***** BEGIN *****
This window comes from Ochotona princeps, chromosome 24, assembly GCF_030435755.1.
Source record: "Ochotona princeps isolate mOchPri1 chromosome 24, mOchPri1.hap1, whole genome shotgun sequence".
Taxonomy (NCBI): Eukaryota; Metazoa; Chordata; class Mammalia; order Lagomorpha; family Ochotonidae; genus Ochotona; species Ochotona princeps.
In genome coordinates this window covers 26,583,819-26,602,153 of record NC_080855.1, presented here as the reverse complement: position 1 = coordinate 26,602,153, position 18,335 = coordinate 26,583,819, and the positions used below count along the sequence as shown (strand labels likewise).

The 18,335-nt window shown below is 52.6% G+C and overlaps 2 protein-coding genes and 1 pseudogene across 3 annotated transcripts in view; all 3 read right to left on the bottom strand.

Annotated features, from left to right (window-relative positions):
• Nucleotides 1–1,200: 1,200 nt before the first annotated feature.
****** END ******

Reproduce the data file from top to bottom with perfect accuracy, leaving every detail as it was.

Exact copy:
This window comes from Ochotona princeps, chromosome 24, assembly GCF_030435755.1.
Source record: "Ochotona princeps isolate mOchPri1 chromosome 24, mOchPri1.hap1, whole genome shotgun sequence".
Taxonomy (NCBI): Eukaryota; Metazoa; Chordata; class Mammalia; order Lagomorpha; family Ochotonidae; genus Ochotona; species Ochotona princeps.
In genome coordinates this window covers 26,583,819-26,602,153 of record NC_080855.1, presented here as the reverse complement: position 1 = coordinate 26,602,153, position 18,335 = coordinate 26,583,819, and the positions used below count along the sequence as shown (strand labels likewise).

The 18,335-nt window shown below is 52.6% G+C and overlaps 2 protein-coding genes and 1 pseudogene across 3 annotated transcripts in view; all 3 read right to left on the bottom strand.

Annotated features, from left to right (window-relative positions):
• Nucleotides 1–1,200: 1,200 nt before the first annotated feature.